For those who are not in work, or maybe gave up working to care for a terminally ill spouse, part of the process of adjustment is making plans to return to the workforce. It is well known that prolonged periods away from the labour market can have a negative effect on a person’s financial, emotional and psychological well-being. Growing up in a workless household is also known to have a detrimental impact on children—impacting everything from socialisation to educational attainment. This responsibility needs to be balanced with the need for the surviving parent to be able to spend time with their children to help them process their grief.
In keeping with the current bereavement benefits, bereavement support payment has no work-related requirement attached to it. Currently, claimants on legacy benefits who are bereaved will only be exempted from the work search requirements for a maximum of eight weeks. However, under universal credit, claimants who are bereaved will be exempted from work search requirements for six months, which is a generous improvement on the current system, and after this period has passed we will take a flexible approach to conditionality, allowing it to be tailored to the individual.
Bereavement support payment should not be seen as only the latest in a list of reforms of bereavement benefit. It is a new approach to helping those who have been bereaved. First and foremost it is about providing fast, direct financial help in the initial crucial months following the loss of a spouse. Secondly, it is about helping widows and widowers to rejoin the labour market, providing them with the right level of support to make this a reality. This is a new approach with the interests of the bereaved, the families and the children at heart. It is with this in mind that I commend the regulations to the House. I beg to move.
I thank the Minister for his succinct and helpful introduction. I realise that we have already had extensive debates during the passage of the pensions Bill and I do not wish to impede the progress that we are making with these regulations. Therefore I hope the Minister will not mind if I briefly raise a number of concerns, which I know are shared by my colleagues on the Bench of Bishops, in the hope that Her Majesty’s Government might keep these under review.
I have three concerns. The first is around the length of time for which bereavement support payments will be made, particularly to widowed parents with dependent children. At Second Reading of the pensions Bill, my right reverend friend the Bishop of Derby suggested that three years of additional financial support should be a minimum standard when helping bereaved families to adjust to life without a father or a mother, and I endorse his comments. If the Government are serious about this payment being about bereavement support, they must recognise that the effects of bereavement go way beyond 18 months. I realise that it is difficult to decide on what is the right length of time but I want to push the issue a little. Universal credit, with its system of conditionality, is unlikely to be appropriate for a young family still coming to terms with its grief.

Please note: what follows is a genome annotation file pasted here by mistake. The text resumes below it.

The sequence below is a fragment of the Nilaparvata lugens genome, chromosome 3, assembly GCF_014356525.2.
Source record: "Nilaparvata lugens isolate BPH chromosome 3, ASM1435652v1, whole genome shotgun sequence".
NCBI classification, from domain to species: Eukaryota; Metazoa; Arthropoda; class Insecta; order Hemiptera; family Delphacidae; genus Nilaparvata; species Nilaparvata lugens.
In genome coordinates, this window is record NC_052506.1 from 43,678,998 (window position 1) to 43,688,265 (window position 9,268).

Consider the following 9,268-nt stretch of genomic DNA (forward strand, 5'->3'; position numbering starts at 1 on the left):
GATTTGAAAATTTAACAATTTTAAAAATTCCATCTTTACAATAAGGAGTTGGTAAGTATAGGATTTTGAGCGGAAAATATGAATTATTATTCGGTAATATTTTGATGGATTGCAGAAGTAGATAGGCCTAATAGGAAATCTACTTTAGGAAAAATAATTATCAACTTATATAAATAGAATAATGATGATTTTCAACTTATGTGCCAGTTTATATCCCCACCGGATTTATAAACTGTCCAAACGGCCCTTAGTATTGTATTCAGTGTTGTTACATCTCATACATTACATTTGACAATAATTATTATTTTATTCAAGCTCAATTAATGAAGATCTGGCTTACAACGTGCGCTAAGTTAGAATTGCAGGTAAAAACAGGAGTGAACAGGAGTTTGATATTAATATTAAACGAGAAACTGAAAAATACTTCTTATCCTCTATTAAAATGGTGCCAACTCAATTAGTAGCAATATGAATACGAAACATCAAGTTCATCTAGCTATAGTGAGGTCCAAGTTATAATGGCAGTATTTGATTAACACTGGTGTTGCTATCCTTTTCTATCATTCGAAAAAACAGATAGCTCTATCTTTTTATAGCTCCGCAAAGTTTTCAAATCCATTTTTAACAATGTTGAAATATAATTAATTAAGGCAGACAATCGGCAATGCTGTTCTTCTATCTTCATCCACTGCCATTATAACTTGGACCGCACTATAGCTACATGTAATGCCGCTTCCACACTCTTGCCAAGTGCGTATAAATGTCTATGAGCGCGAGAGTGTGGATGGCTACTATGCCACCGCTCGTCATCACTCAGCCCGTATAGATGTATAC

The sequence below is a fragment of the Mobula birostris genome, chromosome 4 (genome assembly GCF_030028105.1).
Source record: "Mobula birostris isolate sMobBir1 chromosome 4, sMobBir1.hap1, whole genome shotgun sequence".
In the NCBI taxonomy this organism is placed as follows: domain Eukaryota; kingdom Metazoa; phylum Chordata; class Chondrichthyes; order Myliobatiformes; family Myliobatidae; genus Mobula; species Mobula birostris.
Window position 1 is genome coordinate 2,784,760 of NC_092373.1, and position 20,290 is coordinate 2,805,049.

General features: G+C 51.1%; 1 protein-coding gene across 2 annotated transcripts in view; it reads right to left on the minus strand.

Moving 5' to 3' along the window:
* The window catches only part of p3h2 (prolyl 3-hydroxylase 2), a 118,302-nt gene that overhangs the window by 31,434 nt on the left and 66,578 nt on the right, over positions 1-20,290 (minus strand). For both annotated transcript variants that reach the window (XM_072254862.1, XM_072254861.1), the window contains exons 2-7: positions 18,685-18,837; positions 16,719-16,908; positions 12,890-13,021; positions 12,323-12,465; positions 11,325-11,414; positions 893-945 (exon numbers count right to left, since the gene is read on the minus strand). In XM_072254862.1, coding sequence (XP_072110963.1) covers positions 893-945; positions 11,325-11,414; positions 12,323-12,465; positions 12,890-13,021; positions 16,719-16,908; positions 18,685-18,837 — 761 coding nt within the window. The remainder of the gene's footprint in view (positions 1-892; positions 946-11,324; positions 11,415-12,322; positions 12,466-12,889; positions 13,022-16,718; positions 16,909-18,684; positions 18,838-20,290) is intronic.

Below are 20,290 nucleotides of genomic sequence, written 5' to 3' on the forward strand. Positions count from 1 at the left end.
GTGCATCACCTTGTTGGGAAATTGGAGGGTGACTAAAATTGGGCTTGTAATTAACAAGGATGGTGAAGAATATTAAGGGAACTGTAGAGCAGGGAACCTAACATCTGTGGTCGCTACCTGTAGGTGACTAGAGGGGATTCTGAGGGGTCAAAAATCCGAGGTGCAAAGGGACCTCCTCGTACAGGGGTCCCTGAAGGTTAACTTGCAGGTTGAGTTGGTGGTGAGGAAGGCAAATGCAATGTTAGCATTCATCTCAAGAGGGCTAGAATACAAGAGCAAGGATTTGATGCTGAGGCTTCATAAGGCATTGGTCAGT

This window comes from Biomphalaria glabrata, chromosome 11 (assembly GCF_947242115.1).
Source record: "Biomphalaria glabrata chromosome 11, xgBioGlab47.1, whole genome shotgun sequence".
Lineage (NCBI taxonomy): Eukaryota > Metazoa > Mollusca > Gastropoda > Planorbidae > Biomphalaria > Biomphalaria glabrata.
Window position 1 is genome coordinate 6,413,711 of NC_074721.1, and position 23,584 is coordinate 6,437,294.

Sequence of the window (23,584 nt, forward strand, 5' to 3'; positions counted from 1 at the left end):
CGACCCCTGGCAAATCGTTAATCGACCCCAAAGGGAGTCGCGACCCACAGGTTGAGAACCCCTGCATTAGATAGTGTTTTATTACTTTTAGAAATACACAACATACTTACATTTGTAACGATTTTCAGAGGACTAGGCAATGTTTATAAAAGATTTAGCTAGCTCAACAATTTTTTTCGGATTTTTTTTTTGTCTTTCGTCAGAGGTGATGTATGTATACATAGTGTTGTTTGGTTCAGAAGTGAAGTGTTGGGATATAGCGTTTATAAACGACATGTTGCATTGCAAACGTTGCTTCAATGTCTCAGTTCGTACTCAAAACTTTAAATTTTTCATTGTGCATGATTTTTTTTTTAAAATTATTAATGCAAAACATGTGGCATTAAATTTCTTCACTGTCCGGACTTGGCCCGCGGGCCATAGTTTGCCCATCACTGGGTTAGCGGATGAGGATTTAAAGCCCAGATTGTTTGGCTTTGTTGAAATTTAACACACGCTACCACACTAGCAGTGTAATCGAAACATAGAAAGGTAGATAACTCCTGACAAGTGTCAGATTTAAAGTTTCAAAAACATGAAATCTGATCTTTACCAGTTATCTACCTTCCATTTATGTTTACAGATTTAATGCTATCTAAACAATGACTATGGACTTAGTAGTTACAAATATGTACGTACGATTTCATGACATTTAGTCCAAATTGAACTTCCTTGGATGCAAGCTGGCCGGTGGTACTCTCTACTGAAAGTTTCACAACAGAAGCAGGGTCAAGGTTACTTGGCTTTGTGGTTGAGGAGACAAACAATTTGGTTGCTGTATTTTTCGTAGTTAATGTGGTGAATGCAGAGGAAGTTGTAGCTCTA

My second concern is about the Government’s refusal to uprate basic support payments in line with inflation, which will see the value of the payments eroded after time, particularly given the likely rises in inflation over the coming years. Benefit support payments must be added to the list of benefits subject to annual review and be uprated in line with inflation. I hope that the Minister will encourage Her Majesty’s Government to commit to that in the forthcoming Budget.
Thirdly and finally, I have a concern about the failure to extend eligibility for bereavement support payments to cohabiting couples, particularly those with children. One might be surprised that I am making this point. As a Bishop, I of course support marriage and want to encourage everyone to consider it good for society and individuals. One would know the line that I would come out with. However, a situation that leaves one in five parents ineligible for bereavement support if their partner dies is inadequate. I recognise that determining a qualifying partnership outside marriage or civil partnership is complex but these challenges are not insurmountable, particularly when one thinks about the welfare of children, who are almost always those who take the hit and suffer most.
Benefit systems already accommodate the claims of cohabiting couples, and the Armed Forces Pension Scheme successfully uses a definition of “eligible partner” to determine who can receive a pension. I hope that Her Majesty’s Government will give serious thought to this situation and see what can be done to extend support, at least to cohabiting partners with dependent children. That is my key point. Failure to do so could leave an estimated 2,000 families a year facing the future, having lost a parent, without the financial assistance of bereavement support.
My Lords, I am glad to follow the right reverend Prelate’s caring remarks, and my intervention will be brief. I thank the Minister for his thoughtful outline of the impact of these complicated regulations about serious matters. I note that Article 19 of the order to follow—the Social Security Benefits Up-rating Order 2017—refers to bereavement benefits. Can the Minister give us an estimate of the numbers of those claiming such payments in the past year? On the basis of that insight, can he estimate the number of future claimants under the new regulations?